Some emojis can also be used instead of words, reducing the number of characters in your subject line.
4. Have a clear goal
Simplicity is the soul of email prospecting.
For starters, subject lines that are too long can get cut off in the middle of a sentence when viewed on a smartphone. But even prospects who don’t check their email on a mobile device are likely to pay more attention to a short, to-the-point subject line.
The perfect subject should be friendly, genuine, addressed to the prospect by name and as short as possible.
Create an attractive email body for your prospecting
A solid object is the trick to increasing your open rates. But when it comes to getting a prospect to read your email and complete your call to action, it’s the body of the email that matters.
To truly engage a prospect, the body of your prospecting email needs to perform well in a few key areas.
5. Email personalization
At a minimum, the body of an email should include the prospect’s first and last name, job title, and company. A good prospecting email must go even further by also touching on the smallest details of the recipient’s professional life.
For example, you can mention the prospect’s employer and something current about their company to show your interest in their work.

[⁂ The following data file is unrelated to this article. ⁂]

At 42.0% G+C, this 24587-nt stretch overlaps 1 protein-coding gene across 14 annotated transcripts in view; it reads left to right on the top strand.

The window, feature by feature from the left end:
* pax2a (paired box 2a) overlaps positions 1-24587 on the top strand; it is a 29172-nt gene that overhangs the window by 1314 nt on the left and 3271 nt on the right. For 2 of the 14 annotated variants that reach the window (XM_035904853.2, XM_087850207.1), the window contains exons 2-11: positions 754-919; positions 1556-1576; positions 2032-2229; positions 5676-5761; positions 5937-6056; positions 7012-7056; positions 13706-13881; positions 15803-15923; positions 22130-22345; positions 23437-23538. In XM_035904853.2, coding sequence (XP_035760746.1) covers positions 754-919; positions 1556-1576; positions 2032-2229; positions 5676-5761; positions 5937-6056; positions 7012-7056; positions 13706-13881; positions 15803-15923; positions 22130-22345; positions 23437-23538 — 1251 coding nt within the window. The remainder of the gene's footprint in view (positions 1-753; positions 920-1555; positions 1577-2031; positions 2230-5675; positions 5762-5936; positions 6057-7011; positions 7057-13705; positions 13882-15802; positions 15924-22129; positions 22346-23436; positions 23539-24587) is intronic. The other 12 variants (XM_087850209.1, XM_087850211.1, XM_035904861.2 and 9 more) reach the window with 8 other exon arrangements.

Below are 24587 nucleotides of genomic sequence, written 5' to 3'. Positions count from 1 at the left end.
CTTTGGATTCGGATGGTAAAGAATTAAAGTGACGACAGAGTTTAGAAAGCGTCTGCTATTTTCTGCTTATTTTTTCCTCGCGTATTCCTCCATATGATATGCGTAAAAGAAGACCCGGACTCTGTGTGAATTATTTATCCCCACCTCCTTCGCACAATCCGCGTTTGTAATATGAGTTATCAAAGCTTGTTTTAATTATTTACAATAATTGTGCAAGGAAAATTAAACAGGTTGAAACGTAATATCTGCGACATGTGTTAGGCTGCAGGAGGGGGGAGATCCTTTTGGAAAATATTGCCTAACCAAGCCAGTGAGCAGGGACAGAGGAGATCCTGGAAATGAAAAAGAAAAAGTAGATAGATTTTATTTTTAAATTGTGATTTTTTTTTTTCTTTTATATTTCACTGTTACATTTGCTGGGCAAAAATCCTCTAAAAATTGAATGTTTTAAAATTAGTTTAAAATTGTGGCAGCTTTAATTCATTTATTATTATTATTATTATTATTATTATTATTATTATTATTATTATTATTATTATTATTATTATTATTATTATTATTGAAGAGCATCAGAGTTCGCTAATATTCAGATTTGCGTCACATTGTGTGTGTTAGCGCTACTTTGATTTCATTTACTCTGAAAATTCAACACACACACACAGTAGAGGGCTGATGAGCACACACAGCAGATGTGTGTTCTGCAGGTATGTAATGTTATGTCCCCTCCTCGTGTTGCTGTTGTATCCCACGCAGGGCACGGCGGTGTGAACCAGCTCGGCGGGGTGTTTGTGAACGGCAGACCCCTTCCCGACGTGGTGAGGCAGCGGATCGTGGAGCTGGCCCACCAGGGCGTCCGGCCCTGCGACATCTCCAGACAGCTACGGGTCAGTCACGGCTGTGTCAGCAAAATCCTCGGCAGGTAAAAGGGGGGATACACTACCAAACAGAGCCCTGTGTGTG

Research company news, read their recent press releases, and check out blog posts on their site to find a good conversation starter.
You can also search a prospect’s LinkedIn page or social media accounts and find a non-invasive way to reference their colleagues, closest competitors, recent accomplishments or awards, and any relevant industry news or data. or the prospect’s profession.
6. Give specific examples.
When it comes to your pitch, focus less on explaining how your product or service works, and more on how it can work for the prospect and their business.
This focus not only makes a prospecting email more personalized but also helps the potential buyer imagine exactly how your product would make their life easier.
Use language that clearly indicates how your product or service could benefit the potential customer you are trying to reach. For example, instead of saying, “Our software helps large companies organize important documents,” you can give readers concrete examples of what your product organizes: “You’ll never have to waste time looking for information about your customers or a misplaced note. Another key
way to illustrate the benefits of your product is to link to some applicable case studies in your email.